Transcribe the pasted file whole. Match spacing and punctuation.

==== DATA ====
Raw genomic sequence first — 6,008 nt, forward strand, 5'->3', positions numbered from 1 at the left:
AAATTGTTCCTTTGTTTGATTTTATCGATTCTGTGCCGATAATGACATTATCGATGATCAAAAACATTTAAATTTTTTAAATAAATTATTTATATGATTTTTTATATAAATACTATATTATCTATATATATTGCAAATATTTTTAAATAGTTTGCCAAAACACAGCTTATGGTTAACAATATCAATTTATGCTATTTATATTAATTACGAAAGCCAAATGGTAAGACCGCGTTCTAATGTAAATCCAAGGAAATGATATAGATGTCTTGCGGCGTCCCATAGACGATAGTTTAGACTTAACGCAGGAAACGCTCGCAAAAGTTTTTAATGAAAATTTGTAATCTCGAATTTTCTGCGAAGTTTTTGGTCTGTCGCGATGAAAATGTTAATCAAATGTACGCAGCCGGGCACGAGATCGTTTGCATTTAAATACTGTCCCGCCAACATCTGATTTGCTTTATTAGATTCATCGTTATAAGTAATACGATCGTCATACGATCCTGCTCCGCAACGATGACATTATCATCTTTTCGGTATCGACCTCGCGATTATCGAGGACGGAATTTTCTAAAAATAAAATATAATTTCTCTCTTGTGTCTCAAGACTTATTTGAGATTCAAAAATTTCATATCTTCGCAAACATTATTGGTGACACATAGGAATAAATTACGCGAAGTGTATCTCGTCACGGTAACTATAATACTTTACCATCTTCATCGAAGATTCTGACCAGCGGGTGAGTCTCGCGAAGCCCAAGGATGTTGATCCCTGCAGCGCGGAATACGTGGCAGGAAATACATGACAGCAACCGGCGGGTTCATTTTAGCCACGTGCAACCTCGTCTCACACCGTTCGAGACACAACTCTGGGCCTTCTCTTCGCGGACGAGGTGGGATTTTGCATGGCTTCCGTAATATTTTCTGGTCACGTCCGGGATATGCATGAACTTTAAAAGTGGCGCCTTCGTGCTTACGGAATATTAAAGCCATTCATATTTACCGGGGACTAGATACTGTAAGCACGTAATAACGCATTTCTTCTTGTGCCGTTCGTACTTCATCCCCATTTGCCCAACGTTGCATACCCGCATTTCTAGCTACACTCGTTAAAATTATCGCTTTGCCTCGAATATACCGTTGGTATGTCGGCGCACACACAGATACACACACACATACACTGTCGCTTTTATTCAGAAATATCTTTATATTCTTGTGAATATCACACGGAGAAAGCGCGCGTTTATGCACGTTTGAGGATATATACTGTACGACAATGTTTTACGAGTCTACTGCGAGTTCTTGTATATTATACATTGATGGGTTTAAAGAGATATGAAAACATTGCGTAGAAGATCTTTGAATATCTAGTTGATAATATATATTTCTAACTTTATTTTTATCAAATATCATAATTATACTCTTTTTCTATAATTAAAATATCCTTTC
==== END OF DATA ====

Raw genomic sequence first — 6,008 nt, forward strand, 5'->3', positions numbered from 1 at the left:
AAATTGTTCCTTTGTTTGATTTTATCGATTCTGTGCCGATAATGACATTATCGATGATCAAAAACATTTAAATTTTTTAAATAAATTATTTATATGATTTTTTATATAAATACTATATTATCTATATATATTGCAAATATTTTTAAATAGTTTGCCAAAACACAGCTTATGGTTAACAATATCAATTTATGCTATTTATATTAATTACGAAAGCCAAATGGTAAGACCGCGTTCTAATGTAAATCCAAGGAAATGATATAGATGTCTTGCGGCGTCCCATAGACGATAGTTTAGACTTAACGCAGGAAACGCTCGCAAAAGTTTTTAATGAAAATTTGTAATCTCGAATTTTCTGCGAAGTTTTTGGTCTGTCGCGATGAAAATGTTAATCAAATGTACGCAGCCGGGCACGAGATCGTTTGCATTTAAATACTGTCCCGCCAACATCTGATTTGCTTTATTAGATTCATCGTTATAAGTAATACGATCGTCATACGATCCTGCTCCGCAACGATGACATTATCATCTTTTCGGTATCGACCTCGCGATTATCGAGGACGGAATTTTCTAAAAATAAAATATAATTTCTCTCTTGTGTCTCAAGACTTATTTGAGATTCAAAAATTTCATATCTTCGCAAACATTATTGGTGACACATAGGAATAAATTACGCGAAGTGTATCTCGTCACGGTAACTATAATACTTTACCATCTTCATCGAAGATTCTGACCAGCGGGTGAGTCTCGCGAAGCCCAAGGATGTTGATCCCTGCAGCGCGGAATACGTGGCAGGAAATACATGACAGCAACCGGCGGGTTCATTTTAGCCACGTGCAACCTCGTCTCACACCGTTCGAGACACAACTCTGGGCCTTCTCTTCGCGGACGAGGTGGGATTTTGCATGGCTTCCGTAATATTTTCTGGTCACGTCCGGGATATGCATGAACTTTAAAAGTGGCGCCTTCGTGCTTACGGAATATTAAAGCCATTCATATTTACCGGGGACTAGATACTGTAAGCACGTAATAACGCATTTCTTCTTGTGCCGTTCGTACTTCATCCCCATTTGCCCAACGTTGCATACCCGCATTTCTAGCTACACTCGTTAAAATTATCGCTTTGCCTCGAATATACCGTTGGTATGTCGGCGCACACACAGATACACACACACATACACTGTCGCTTTTATTCAGAAATATCTTTATATTCTTGTGAATATCACACGGAGAAAGCGCGCGTTTATGCACGTTTGAGGATATATACTGTACGACAATGTTTTACGAGTCTACTGCGAGTTCTTGTATATTATACATTGATGGGTTTAAAGAGATATGAAAACATTGCGTAGAAGATCTTTGAATATCTAGTTGATAATATATATTTCTAACTTTATTTTTATCAAATATCATAATTATACTCTTTTTCTATAATTAAAATATCCTTTC